On June 7, 2010, a Mexican teenager, Sergio Hernández Guereca, was playing a game with friends at the U.S.-Mexico border. The objective was to cross the border, touch the fence that separates the two countries, and run back. In the early evening, a U.S. Border Patrol agent shot and killed Hernández, who had fled back to Mexico after one of his friends was detained. On Tuesday, the Supreme Court of the United States ruled in the case of Hernández v. Mesa that Hernández’s family will not be able to sue the Border Patrol agent responsible for the death of their 15-year-old son, a move that could allow agents to use force without facing legal repercussions.
The government argued before the high court that the agent, Jesus Mesa Jr., was authorized to use force because the teens had thrown rocks at him and his fellow border agents — a claim from the government that is disputed by Hernández's family and other accounts. A U.S. Customs and Border Protection memo said that between 2010 and 2014, CBP agents were assaulted with rocks 1,713 times, to which they responded with deadly force 43 times.
At issue in the case was whether the justices should apply a 1971 ruling that found that federal officials who violate the Constitution could be sued. Resulting from Bivens v. Six Unknown Named Agents, a Bivens motion allows for victims to sue for damages if a federal officer has violated their constitutional rights under the Fourth Amendment, which bars unlawful search and seizure; Fifth Amendment, which established due process; or Eighth Amendment, which prohibits cruel and unusual punishment. But "not long after the Supreme Court handed down Bivens," Vox notes, "the court took a sharp right turn — and it’s steadily moved rightward ever since."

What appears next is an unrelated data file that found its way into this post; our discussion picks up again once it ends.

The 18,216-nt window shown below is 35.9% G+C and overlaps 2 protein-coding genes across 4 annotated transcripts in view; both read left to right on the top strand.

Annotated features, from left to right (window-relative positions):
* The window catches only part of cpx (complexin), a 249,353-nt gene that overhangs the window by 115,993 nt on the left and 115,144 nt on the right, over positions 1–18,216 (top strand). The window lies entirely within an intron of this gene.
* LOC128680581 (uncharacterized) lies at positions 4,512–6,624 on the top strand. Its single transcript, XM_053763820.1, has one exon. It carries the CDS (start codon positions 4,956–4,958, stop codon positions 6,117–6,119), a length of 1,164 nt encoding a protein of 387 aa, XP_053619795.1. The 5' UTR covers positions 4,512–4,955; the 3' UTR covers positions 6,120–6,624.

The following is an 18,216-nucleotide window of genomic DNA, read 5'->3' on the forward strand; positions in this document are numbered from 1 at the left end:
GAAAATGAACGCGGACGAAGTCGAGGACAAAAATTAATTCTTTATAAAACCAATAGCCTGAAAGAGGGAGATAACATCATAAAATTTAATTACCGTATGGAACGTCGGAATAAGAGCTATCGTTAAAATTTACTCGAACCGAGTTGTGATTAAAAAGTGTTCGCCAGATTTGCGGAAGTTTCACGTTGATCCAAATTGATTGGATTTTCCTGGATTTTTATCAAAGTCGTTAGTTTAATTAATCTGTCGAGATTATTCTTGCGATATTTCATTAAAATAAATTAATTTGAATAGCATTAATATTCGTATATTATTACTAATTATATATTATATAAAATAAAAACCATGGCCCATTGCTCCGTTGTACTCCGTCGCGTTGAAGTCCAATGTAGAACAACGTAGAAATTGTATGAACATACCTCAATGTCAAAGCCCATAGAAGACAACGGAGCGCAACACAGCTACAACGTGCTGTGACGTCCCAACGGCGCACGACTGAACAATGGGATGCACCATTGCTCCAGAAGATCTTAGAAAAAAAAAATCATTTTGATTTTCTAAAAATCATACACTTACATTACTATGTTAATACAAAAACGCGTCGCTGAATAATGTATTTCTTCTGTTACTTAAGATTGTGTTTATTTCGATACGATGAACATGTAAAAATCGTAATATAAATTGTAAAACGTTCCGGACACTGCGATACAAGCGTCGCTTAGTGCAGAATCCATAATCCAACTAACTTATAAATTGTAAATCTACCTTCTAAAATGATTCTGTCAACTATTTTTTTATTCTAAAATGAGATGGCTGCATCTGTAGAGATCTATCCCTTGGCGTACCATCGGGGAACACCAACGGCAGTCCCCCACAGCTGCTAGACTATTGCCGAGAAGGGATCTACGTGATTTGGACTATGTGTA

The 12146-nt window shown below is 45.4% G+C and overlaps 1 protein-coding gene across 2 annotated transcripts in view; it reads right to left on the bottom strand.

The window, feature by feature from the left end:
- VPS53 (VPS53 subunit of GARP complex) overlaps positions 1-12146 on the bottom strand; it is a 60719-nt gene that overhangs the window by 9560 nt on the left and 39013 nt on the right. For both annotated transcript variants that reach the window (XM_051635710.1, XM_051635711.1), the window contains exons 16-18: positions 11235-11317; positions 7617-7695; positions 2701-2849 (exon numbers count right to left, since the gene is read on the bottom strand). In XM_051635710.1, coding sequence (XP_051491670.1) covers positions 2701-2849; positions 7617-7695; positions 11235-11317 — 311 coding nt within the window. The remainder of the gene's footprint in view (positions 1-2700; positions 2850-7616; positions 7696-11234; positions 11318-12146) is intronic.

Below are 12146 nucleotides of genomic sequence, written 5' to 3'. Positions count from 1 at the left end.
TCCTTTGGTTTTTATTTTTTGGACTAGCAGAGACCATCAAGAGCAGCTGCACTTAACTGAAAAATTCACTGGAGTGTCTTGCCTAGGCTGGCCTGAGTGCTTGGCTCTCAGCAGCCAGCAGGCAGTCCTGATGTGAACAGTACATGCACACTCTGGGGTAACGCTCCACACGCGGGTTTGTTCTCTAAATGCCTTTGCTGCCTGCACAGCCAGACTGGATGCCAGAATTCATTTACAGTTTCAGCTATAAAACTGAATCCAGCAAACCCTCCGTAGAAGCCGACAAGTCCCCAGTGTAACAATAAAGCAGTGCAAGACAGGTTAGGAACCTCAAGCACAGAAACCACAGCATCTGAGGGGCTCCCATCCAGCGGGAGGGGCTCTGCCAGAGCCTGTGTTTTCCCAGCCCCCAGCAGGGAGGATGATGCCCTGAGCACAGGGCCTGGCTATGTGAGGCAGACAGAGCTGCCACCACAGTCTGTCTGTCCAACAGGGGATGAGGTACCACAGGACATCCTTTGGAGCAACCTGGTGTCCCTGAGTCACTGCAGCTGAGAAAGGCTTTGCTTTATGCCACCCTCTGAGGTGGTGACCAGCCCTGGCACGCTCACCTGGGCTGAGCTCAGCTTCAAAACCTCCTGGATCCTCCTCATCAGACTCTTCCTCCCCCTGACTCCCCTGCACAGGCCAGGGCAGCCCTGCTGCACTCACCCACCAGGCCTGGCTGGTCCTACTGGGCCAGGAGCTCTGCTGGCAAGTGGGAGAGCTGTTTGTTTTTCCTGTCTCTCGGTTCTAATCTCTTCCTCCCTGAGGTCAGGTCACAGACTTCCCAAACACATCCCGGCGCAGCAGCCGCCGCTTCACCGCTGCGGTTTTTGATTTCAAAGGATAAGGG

In the majority opinion, Justice Samuel Alito wrote that "a cross-border shooting is by definition an international incident; it involves an event that occurs simultaneously in two countries and affects both countries' interests." Given that Hernández was a Mexican citizen in Mexican territory when he was shot, the protections of the U.S. Constitution do not apply to him, Alito wrote.
Tuesday’s 5-4 decision reflects the hard-line stance the Trump administration has employed at the southern border — especially given Trump has installed two new conservative justices to the bench during his presidency. "The gravity of this ruling could not be clearer given the Trump administration's militarized rhetoric and policies targeting people at the border. Border agents should not have immunity to fatally shoot Mexican teenagers on the other side of the border fence. The Constitution does not stop at the border," ACLU attorney Lee Gelernt said in a press release.
The Mexican government filed a brief with the Supreme Court urging the justices to hear the case. The brief said that the "international human rights obligations" the U.S. has to Mexico, as well as "the fundamental right not to be arbitrarily deprived of life" had "been violated. A nation's obligations to respect human rights do not stop at its borders but apply anywhere that the nation exercises effective control."